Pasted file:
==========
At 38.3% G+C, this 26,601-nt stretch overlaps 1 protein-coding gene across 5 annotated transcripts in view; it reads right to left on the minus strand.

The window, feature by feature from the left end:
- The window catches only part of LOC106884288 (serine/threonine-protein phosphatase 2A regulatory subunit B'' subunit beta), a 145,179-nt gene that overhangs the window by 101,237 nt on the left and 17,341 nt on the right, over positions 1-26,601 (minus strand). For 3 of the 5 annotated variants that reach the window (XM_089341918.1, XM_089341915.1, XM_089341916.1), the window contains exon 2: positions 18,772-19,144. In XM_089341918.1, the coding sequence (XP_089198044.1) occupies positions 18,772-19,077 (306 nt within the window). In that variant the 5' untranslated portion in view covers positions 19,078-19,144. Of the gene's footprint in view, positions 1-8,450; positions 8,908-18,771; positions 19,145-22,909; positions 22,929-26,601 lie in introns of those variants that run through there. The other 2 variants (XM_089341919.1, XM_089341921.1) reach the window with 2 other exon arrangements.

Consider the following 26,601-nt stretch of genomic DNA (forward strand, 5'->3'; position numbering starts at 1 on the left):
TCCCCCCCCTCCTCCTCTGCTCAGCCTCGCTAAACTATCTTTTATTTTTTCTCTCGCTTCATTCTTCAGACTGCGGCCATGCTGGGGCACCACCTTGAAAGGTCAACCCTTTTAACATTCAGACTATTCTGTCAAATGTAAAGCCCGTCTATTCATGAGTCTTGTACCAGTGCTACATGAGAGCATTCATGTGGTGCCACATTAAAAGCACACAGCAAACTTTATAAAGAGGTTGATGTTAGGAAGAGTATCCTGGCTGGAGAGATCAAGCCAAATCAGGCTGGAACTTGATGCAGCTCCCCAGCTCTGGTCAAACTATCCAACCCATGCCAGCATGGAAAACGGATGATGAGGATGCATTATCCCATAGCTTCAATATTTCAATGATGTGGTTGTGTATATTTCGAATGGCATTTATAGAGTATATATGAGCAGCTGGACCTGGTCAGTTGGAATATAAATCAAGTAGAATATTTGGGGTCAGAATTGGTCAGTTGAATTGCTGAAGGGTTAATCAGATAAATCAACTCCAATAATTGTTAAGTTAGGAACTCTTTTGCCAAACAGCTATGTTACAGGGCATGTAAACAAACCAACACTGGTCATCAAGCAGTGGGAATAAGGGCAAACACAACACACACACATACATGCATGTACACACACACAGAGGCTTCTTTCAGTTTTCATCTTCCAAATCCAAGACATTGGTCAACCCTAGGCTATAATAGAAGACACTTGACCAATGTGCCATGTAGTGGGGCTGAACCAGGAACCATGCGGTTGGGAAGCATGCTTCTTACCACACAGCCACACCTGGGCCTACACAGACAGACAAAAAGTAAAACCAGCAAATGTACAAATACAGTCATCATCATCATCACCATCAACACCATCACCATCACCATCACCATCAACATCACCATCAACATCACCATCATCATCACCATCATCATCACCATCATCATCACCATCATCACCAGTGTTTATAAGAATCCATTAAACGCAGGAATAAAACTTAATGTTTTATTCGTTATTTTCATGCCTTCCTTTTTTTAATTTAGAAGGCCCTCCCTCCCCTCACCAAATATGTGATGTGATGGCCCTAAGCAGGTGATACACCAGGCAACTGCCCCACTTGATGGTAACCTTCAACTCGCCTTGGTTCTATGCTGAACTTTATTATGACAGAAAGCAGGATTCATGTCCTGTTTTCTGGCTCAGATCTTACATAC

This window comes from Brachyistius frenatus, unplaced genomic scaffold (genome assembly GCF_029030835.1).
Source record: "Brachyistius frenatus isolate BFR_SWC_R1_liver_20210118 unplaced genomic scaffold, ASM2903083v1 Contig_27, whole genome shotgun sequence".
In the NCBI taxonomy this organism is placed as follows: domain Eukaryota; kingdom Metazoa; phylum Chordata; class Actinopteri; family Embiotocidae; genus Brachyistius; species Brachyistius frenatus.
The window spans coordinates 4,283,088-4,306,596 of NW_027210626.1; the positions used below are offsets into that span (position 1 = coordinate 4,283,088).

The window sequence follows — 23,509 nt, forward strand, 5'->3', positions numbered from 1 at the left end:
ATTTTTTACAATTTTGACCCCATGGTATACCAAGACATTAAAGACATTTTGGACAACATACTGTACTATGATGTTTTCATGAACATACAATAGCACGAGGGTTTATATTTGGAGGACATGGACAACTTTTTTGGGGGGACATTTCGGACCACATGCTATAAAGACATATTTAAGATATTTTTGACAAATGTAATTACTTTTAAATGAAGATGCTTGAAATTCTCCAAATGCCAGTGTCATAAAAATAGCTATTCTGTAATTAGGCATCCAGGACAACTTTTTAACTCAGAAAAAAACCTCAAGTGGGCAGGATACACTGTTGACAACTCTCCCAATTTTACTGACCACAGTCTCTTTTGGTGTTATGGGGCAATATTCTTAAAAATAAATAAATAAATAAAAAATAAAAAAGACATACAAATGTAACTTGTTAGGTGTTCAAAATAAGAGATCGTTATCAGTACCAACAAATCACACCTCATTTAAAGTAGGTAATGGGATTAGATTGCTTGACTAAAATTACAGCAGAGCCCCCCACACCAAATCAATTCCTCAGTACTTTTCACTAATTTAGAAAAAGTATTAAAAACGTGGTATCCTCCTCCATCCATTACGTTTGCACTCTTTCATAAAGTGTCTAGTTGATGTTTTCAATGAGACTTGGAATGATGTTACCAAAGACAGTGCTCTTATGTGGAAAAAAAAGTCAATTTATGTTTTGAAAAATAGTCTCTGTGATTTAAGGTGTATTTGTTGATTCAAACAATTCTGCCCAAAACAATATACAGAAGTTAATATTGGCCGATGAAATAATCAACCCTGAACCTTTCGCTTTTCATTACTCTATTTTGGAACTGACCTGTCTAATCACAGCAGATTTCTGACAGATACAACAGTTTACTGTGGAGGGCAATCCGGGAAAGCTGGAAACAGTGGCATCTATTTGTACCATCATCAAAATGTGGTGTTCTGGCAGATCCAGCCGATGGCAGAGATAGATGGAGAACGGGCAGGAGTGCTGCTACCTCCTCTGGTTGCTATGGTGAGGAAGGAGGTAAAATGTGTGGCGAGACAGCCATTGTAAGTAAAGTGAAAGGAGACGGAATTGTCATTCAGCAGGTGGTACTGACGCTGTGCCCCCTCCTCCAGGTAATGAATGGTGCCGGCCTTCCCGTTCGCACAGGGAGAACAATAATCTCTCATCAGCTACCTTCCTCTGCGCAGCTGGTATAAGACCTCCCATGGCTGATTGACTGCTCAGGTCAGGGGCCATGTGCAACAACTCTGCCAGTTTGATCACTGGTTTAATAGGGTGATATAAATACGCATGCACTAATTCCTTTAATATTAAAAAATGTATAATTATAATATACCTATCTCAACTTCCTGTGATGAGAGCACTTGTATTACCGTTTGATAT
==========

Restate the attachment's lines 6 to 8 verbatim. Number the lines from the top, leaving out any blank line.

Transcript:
This window comes from Brachyistius frenatus, unplaced genomic scaffold (genome assembly GCF_029030835.1).
Source record: "Brachyistius frenatus isolate BFR_SWC_R1_liver_20210118 unplaced genomic scaffold, ASM2903083v1 Contig_27, whole genome shotgun sequence".
In the NCBI taxonomy this organism is placed as follows: domain Eukaryota; kingdom Metazoa; phylum Chordata; class Actinopteri; family Embiotocidae; genus Brachyistius; species Brachyistius frenatus.